Could Asymmetric Warfare “Sink” the U.S. Navy?

May 27, 2014 Topic: Security Region: United States Blog Brand: The Buzz

Could Asymmetric Warfare “Sink” the U.S. Navy?

Could the US Navy Have Escaped Donuzlav Bay?


As the conflict in Ukraine continues to evolve, it’s time to reflect on what tactics were successful in the early Crimea campaign. One event in particular should serve as a wakeup call for US naval strategists. In March, pro-Russian forces sunk two ships in the narrow channel that connects Ukraine’s Southern Naval Base to the Black Sea. With the entrance blocked, several Ukrainian ships were trapped in Donuzlav Bay.

American ships are not adequately prepared for this tactic, and would have been hard-pressed to escape the bay. In the open sea, US Navy ships are powerful actors, protecting sea-lanes and projecting American power abroad. Near shore, however, their advantage is lost and they are vulnerable to asymmetric attacks. The US Navy must put more resources into preparing for and countering this sort of unconventional threat.


The tactic was startlingly simple. Early in the morning of March 6, pro-Russian forces intentionally sank the decommissioned Russian cruiser Ochakov in the navigation channel separating Donuzlav Bay from the Black Sea; one day later, they scuttled a second, smaller ship. The sunken Ochakov easily blocked the narrow, shallow waterway—lying on its side on the seabed, 50 percent of its hull was exposed above water.

With the channel blocked, the Ukrainian ships were trapped and all but defenseless: all six were eventually boarded and taken over. The minesweeper Cherkasy heroically struggled to the end and its final efforts to free itself provide additional insight.

The Cherkasy attempted to affix its stern towline to the bow of the smaller sunken vessel. Presumably, the captain sought to pull it out of the channel and open an escape route. His challenge was that the Cherkasy’s tow system, like those on the majority of US Navy vessels, is designed to tow afloat vessels – not the waterlogged ships blocking his escape. The Cherkasy was unable to move the sunken vessel and after a few hours of circling in the harbor, its captain negotiated his ship’s surrender.

Russian Special Forces are assumed to have carried out the Ukrainian operation, but there is nothing inherently difficult in scuttling a ship to block a channel. Most well trained irregular soldiers have the capacity to carry out such an operation: they could simply hijack a commercial ship and sink it to blockade US ships in port. Currently, there is no way to quickly extricate a sunken ship, leaving trapped warships bottled up and assailable.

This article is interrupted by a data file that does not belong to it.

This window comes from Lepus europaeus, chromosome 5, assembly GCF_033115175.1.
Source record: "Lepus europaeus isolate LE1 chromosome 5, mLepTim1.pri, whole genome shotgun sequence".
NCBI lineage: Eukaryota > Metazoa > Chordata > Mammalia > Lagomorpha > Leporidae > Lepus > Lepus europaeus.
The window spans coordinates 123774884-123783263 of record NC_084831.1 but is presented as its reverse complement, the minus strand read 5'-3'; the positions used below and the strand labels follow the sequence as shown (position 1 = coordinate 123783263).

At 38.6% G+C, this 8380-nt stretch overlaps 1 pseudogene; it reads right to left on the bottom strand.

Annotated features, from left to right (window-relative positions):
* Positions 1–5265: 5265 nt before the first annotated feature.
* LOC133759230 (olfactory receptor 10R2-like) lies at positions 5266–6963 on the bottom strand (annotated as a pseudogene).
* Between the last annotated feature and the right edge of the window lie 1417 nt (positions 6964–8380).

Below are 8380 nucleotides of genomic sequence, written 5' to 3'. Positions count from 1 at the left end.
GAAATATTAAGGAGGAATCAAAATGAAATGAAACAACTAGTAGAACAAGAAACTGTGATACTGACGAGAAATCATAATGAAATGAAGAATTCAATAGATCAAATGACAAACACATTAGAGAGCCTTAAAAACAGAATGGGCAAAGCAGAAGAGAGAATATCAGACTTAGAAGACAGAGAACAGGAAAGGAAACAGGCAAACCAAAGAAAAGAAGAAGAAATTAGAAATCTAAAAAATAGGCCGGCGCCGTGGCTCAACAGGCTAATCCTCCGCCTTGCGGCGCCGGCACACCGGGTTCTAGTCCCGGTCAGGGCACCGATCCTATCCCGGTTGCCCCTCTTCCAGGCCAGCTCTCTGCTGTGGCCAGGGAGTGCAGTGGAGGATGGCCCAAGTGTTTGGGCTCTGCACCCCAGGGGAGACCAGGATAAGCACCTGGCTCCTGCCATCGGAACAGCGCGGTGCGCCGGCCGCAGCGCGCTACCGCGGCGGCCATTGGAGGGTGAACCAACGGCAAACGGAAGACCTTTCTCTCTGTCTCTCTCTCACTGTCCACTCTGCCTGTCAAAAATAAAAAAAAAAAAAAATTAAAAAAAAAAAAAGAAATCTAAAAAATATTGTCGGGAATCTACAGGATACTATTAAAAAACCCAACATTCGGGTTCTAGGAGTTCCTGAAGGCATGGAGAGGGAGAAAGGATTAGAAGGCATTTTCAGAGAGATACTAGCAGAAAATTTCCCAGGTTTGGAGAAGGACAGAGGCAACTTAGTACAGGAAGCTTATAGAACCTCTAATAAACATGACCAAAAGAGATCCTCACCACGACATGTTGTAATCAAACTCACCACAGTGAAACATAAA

This low-tech tactic should serve as a reminder to US defense planners that, despite advances in naval systems, modern Navy ships are still remarkably vulnerable when in port or operating near shore. As the US Navy continues to expand its global reach, it is increasingly being asked to visit riskier ports of call including destinations like Abidjan and Lagos. Both ports are accessed via a narrow channel, and neither the Nigerian nor the Ivorian government can boast full control of its territory or waterways; the Nigerian military’s recent feebleness in countering Boko Haram is only the latest reminder of this reality.

Despite the impending withdrawal of US combat troops from Afghanistan, non-state actors will continue to be a primary threat to both US interests abroad the American homeland. Ongoing operations and training against terrorist and insurgent groups in places such as Colombia, Yemen, and the Philippines underscore this reality. And while US ground forces have been the face of recent campaigns, the Navy also confronts non-state threats. This is hardly a new phenomenon, given that the first major 21st century terrorist attack against US forces was a strike against the USS Cole, a Navy warship.

The Department of Defense needs to put a greater emphasis on protecting US naval assets against asymmetric tactics. The first step is to fund Navy schools where innovative counter-tactics can be developed. The Surface Warfare Development Group was once home to this sort of thought leadership, but in 2011, the school’s budget was allowed to lapse and it closed. The Navy is now touting a new “Top Gun” program for its surface ships that will open this year, but budget gaps like this must not be allowed. Schools are cheaper than even a single warship, and their value in delivering new thinking to the Fleet is disproportionate to their low cost.

The second step is to create a high-level strategy and gaming group to think about current weaknesses and solutions in regards to the non-state threat to US naval assets. This group should include not only surface warfare strategists, but also terrorism and insurgency experts. Potential solutions could include everything from tactical countermeasures, to pre-positioned engineering assets in theater, to specialized training of local security forces.  

The US continues to field the most dominant Navy in the world. Its power projection capabilities will be especially important as US strategic interests dictate that American ships show the flag in increasingly far-flung corners of the world – from small islands in the South China Sea to coastal Sub-Saharan Africa. However, if the United States is to rely more heavily on the Navy, it must also invest in initiatives to keep American ships and sailors safe. Just as America’s adversaries can be expected to learn from low-tech tactics in Ukraine, so too must the US Navy.

Luke Tarbi is a former Navy officer and member of the Carnegie Council for Ethics in International Affairs and U.S. Naval Institute. David L. Knoll is a Fellow at the Truman National Security Project and a Ph.D. Candidate at The Fletcher School for Law and Diplomacy at Tufts University.

U.S. Navy Flickr.